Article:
Hannah Zimmerman and Jeremy Osborn
Published 1 month ago.
About a 15 minute read.
Image: James Wheeler
SB’23 San Diego concluded with the inaugural Regenerative Agriculture Summit, in which players from the field explored the shared opportunities offered by regenerative ag — where sustainable practices intersect with economic growth.
Driving change in a producer-centric system can often be a challenge in the
agri-food value chain. Often, sustainability interventions fall short of the
intended impact due to the lack of awareness of the realities of farming and
what value means. Ernst & Young (EY)’s
Partner/Principal and Co-Leader of Agriculture, Lee
Addams, and Senior Director of Strategy
Andrew Davey-Greaves kicked off
Sustainable Brands®’ inaugural Regenerative Agriculture
at SB’23 San Diego (read more in Forbes’ coverage
by discussing key levers for creating value in this space for commercial
producers and sustainability departments alike.
Commercial farmers operate through a lens of profit, effort and risk — which can
often feel unaligned with the sustainability priorities of carbon accounting,
protecting biodiversity or reducing emissions. EY has come up with a structured
approach to satisfy the needs of both sides without compromising their personal
“It has taken many years to come up with the things that we know will work on
the farm,” Addams said. “And, it is up to us to make it happen.”
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Identifying buckets of opportunity such as using cover
to create revenue streams and improve soil health, access to carbon
optimizing cost by addressing regulations through tax incentives, and brand
equity to improve reputation are all drivers that can be stacked and meshed.
For example, when you think of cover crops that bring multiple forms of value
for the producer — including cash from selling the crops, carbon credits,
selling livestock grazing rights — that same cover crop also benefits
manufacturers and retailers: The value shifts to brand equity and the
opportunity to foster relationships, as well as using the crop as an alternative
ingredient or using certifications to drive adoption.
While there is no silver bullet, Davey-Greaves said this strategy of creating
value in a systematic way that meets the needs of the farmer and the
sustainability teams “brings the right groups together at the table to speak the
same language on a given challenge. It gives partners along the supply chain the
opportunity to come together and unilaterally be motivated through a
shared-value opportunity in the same direction.”
L-R: Sally Uren, Kristine Root, Michael Rinaldi, Keith Dokho and Lee Addams
Interest and motivation in a shift toward regenerative
currently vary across stakeholders and industries. While some focus on the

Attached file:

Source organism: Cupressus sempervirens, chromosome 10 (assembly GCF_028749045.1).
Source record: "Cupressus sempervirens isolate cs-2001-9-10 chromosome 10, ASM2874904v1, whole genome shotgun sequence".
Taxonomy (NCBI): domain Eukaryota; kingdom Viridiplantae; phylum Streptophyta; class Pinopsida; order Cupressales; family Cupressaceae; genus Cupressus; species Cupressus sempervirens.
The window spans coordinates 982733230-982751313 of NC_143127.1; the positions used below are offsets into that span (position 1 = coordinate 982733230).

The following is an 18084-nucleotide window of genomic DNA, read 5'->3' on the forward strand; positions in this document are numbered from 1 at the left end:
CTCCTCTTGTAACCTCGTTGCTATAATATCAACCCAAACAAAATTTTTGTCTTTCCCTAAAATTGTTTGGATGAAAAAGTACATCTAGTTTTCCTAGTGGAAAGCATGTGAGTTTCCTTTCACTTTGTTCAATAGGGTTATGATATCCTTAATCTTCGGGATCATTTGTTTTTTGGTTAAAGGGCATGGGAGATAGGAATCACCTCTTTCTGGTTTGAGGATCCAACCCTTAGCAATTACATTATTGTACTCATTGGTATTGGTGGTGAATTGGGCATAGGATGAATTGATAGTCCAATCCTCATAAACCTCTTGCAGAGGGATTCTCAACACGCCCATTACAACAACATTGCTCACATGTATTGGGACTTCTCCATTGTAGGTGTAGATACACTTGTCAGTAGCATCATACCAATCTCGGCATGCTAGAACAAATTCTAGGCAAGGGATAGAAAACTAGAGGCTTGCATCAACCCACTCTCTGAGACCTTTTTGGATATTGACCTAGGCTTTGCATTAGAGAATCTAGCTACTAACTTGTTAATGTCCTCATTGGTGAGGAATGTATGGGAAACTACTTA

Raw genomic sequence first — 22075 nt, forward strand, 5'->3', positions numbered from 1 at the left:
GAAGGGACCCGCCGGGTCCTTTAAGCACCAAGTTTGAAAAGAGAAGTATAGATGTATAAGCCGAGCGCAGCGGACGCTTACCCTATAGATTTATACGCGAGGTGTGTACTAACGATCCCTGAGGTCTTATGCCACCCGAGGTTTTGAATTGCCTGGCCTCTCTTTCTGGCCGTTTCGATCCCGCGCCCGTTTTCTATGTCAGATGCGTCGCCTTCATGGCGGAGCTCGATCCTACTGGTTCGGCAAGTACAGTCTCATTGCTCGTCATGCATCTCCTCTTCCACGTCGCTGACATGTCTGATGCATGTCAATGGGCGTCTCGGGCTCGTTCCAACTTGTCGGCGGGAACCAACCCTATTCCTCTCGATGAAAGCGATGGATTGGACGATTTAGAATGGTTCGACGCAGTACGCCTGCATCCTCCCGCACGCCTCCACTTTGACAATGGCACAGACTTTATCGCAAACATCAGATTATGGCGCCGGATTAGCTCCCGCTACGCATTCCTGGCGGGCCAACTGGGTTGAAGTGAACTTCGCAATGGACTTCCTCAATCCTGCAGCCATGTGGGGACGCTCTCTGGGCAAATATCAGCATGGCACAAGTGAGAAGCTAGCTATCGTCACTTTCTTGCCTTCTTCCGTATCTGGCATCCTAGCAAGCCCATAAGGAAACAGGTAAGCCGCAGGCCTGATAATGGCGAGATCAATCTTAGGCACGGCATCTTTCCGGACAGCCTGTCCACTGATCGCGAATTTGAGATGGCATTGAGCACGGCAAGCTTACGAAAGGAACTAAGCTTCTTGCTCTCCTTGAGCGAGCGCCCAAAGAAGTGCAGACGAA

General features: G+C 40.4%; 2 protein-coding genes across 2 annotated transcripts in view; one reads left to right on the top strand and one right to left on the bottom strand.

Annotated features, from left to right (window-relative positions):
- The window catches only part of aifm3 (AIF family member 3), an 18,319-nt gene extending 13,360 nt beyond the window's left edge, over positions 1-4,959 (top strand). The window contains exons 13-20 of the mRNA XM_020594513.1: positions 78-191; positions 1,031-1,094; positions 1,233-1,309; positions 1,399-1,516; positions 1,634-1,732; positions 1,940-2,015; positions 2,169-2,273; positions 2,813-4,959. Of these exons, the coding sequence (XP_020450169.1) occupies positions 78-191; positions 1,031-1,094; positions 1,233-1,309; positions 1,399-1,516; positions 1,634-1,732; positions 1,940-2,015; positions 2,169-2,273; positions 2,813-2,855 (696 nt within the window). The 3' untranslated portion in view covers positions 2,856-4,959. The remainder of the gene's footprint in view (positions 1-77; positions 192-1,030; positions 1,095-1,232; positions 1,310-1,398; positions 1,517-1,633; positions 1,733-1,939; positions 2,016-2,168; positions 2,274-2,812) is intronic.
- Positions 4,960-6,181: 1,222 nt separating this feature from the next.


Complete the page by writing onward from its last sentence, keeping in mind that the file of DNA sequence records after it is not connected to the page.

environmental benefits, others may favor the social responsibility or long-term
viability of the practice. Even with its challenges, collaboration and the
sharing of strategies and processes can propel the regenerative ag movement.
In the "State of the Industry" panel, moderated by Forum for the
Future Chief Executive Sally
Uren, EY’s Addams joined
panelists Michael Rinaldi,
VP of Sustainable Business Development at Rabobank;
Kristine Root, Head of Brand
Marketing at Regenified; and Keith
Dokho, Private Sector Engagement
Secretariat Lead at the US Agency for International Development
(USAID), to discuss current successes and challenges
in the burgeoning industry.
Change can be risky and difficult for farmers; and if it doesn’t work out well,
it can be detrimental to their livelihoods and the stability of our food
systems. However, when done right and in partnership, there is proof that it can
be both economically and environmentally beneficial. Rabobank, a financial
services company, operates through a systems approach — hand in hand with
and other organizations.
“This conversation isn’t just a nice-to-have to talk about sustainability and
food and agriculture,” Rinaldi asserted. “It is an imperative to ensure the
resiliency of our food and agricultural system.”
With that being said, while brands may be committing to move to regenerative
it ultimately comes down to farmers to make those changes — which are often not
simple and require funding and resources. When you look at agriculture globally,
like EY has, there are still groups of smallholder farmers — often women — who
have the same needs as the large commercial farmers are being left behind.
“Agriculture and the supply chain are global,” Addams said. “The responsibility
to help smallholder farms advance on these challenges is critical, because
Similar to any large-scale project, it is easier to do it in collaboration
versus going at it alone. We are also at a time when many key players are ready
and excited to sit at the table. Whether it be brands, NGOs, or government —
innovation, research, funding, capital and resources are becoming increasingly
available. The government is positioned well to help increase those things both
with programs already in place and new partnerships with other countries — such
as the $13 billion and growing US-UAE partnership with the Agriculture
Innovation Mission on
that is funding regenerative ag.
“Partnerships excite me,” Dokho said. “You can’t address these issues without a
As a company, shifting that mindset from competitive to collaborative is
necessary to make this transition on a global scale. When you think of
certifications, for example, a product with the Regenefied
mark recognizes and rewards farmers
for utilizing regenerative practices. If the product gets another
regenerative-farming certification such as Land to
Market, which taps into a slightly different
approach and audience, it means the practice is just expanding even further.
There are things we can learn from each other and things we can share — knowing
ultimately, we need to get this practice to scale.